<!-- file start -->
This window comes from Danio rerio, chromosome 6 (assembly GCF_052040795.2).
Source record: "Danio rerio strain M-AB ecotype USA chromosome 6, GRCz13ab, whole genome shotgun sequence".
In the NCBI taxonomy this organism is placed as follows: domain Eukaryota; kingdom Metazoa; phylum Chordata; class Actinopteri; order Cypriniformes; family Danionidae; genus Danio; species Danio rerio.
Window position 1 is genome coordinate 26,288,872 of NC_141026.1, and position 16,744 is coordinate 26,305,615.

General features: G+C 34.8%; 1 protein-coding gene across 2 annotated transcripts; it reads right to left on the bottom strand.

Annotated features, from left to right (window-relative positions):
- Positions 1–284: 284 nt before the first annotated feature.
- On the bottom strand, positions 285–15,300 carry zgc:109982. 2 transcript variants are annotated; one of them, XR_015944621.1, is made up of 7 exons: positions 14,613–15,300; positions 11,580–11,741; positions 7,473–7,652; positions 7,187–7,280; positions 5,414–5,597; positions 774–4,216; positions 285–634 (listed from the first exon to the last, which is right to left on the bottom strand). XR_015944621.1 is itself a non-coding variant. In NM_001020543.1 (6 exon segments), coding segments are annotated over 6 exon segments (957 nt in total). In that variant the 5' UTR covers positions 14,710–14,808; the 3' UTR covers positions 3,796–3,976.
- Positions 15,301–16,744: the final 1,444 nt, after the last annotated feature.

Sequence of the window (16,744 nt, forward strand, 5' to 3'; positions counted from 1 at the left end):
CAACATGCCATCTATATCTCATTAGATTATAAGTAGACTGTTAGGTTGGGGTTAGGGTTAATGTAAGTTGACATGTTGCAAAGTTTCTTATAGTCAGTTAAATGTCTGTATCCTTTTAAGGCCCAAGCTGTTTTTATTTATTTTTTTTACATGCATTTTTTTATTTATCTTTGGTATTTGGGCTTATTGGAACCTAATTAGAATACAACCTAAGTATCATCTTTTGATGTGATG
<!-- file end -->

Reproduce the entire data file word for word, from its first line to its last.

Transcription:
This window comes from Danio rerio, chromosome 6 (assembly GCF_052040795.2).
Source record: "Danio rerio strain M-AB ecotype USA chromosome 6, GRCz13ab, whole genome shotgun sequence".
In the NCBI taxonomy this organism is placed as follows: domain Eukaryota; kingdom Metazoa; phylum Chordata; class Actinopteri; order Cypriniformes; family Danionidae; genus Danio; species Danio rerio.
Window position 1 is genome coordinate 26,288,872 of NC_141026.1, and position 16,744 is coordinate 26,305,615.

General features: G+C 34.8%; 1 protein-coding gene across 2 annotated transcripts; it reads right to left on the bottom strand.

Annotated features, from left to right (window-relative positions):
- Positions 1–284: 284 nt before the first annotated feature.
- On the bottom strand, positions 285–15,300 carry zgc:109982. 2 transcript variants are annotated; one of them, XR_015944621.1, is made up of 7 exons: positions 14,613–15,300; positions 11,580–11,741; positions 7,473–7,652; positions 7,187–7,280; positions 5,414–5,597; positions 774–4,216; positions 285–634 (listed from the first exon to the last, which is right to left on the bottom strand). XR_015944621.1 is itself a non-coding variant. In NM_001020543.1 (6 exon segments), coding segments are annotated over 6 exon segments (957 nt in total). In that variant the 5' UTR covers positions 14,710–14,808; the 3' UTR covers positions 3,796–3,976.
- Positions 15,301–16,744: the final 1,444 nt, after the last annotated feature.

Sequence of the window (16,744 nt, forward strand, 5' to 3'; positions counted from 1 at the left end):
CAACATGCCATCTATATCTCATTAGATTATAAGTAGACTGTTAGGTTGGGGTTAGGGTTAATGTAAGTTGACATGTTGCAAAGTTTCTTATAGTCAGTTAAATGTCTGTATCCTTTTAAGGCCCAAGCTGTTTTTATTTATTTTTTTTACATGCATTTTTTTATTTATCTTTGGTATTTGGGCTTATTGGAACCTAATTAGAATACAACCTAAGTATCATCTTTTGATGTGATG